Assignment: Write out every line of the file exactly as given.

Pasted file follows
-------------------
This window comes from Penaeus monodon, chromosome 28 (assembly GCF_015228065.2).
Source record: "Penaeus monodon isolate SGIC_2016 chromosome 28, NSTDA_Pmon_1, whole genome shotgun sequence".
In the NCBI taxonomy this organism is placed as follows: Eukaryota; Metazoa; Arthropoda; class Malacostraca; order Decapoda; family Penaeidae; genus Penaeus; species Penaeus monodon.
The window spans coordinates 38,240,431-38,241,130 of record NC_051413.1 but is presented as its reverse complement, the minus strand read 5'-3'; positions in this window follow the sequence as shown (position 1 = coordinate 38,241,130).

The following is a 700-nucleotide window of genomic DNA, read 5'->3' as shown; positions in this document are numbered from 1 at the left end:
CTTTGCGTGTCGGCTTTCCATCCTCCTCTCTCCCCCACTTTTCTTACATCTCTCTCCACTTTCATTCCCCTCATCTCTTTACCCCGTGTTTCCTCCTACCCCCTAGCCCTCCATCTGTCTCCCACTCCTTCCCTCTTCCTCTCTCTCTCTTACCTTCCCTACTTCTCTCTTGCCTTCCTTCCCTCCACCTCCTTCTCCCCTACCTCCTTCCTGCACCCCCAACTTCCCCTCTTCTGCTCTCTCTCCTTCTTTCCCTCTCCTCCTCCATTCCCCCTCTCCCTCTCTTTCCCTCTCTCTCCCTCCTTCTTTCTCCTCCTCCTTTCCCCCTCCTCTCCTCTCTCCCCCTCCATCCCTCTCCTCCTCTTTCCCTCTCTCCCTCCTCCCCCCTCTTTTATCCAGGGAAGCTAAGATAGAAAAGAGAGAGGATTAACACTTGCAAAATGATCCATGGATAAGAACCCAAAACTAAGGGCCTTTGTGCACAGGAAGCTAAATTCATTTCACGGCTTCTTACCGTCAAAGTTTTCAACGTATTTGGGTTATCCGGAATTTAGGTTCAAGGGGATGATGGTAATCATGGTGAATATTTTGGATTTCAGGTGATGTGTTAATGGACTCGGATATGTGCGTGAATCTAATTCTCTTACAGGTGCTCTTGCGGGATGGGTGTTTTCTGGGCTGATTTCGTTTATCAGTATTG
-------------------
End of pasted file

This window comes from Penaeus monodon, chromosome 28 (assembly GCF_015228065.2).
Source record: "Penaeus monodon isolate SGIC_2016 chromosome 28, NSTDA_Pmon_1, whole genome shotgun sequence".
In the NCBI taxonomy this organism is placed as follows: Eukaryota; Metazoa; Arthropoda; class Malacostraca; order Decapoda; family Penaeidae; genus Penaeus; species Penaeus monodon.
The window spans coordinates 38,240,431-38,241,130 of record NC_051413.1 but is presented as its reverse complement, the minus strand read 5'-3'; positions in this window follow the sequence as shown (position 1 = coordinate 38,241,130).

The following is a 700-nucleotide window of genomic DNA, read 5'->3' as shown; positions in this document are numbered from 1 at the left end:
CTTTGCGTGTCGGCTTTCCATCCTCCTCTCTCCCCCACTTTTCTTACATCTCTCTCCACTTTCATTCCCCTCATCTCTTTACCCCGTGTTTCCTCCTACCCCCTAGCCCTCCATCTGTCTCCCACTCCTTCCCTCTTCCTCTCTCTCTCTTACCTTCCCTACTTCTCTCTTGCCTTCCTTCCCTCCACCTCCTTCTCCCCTACCTCCTTCCTGCACCCCCAACTTCCCCTCTTCTGCTCTCTCTCCTTCTTTCCCTCTCCTCCTCCATTCCCCCTCTCCCTCTCTTTCCCTCTCTCTCCCTCCTTCTTTCTCCTCCTCCTTTCCCCCTCCTCTCCTCTCTCCCCCTCCATCCCTCTCCTCCTCTTTCCCTCTCTCCCTCCTCCCCCCTCTTTTATCCAGGGAAGCTAAGATAGAAAAGAGAGAGGATTAACACTTGCAAAATGATCCATGGATAAGAACCCAAAACTAAGGGCCTTTGTGCACAGGAAGCTAAATTCATTTCACGGCTTCTTACCGTCAAAGTTTTCAACGTATTTGGGTTATCCGGAATTTAGGTTCAAGGGGATGATGGTAATCATGGTGAATATTTTGGATTTCAGGTGATGTGTTAATGGACTCGGATATGTGCGTGAATCTAATTCTCTTACAGGTGCTCTTGCGGGATGGGTGTTTTCTGGGCTGATTTCGTTTATCAGTATTG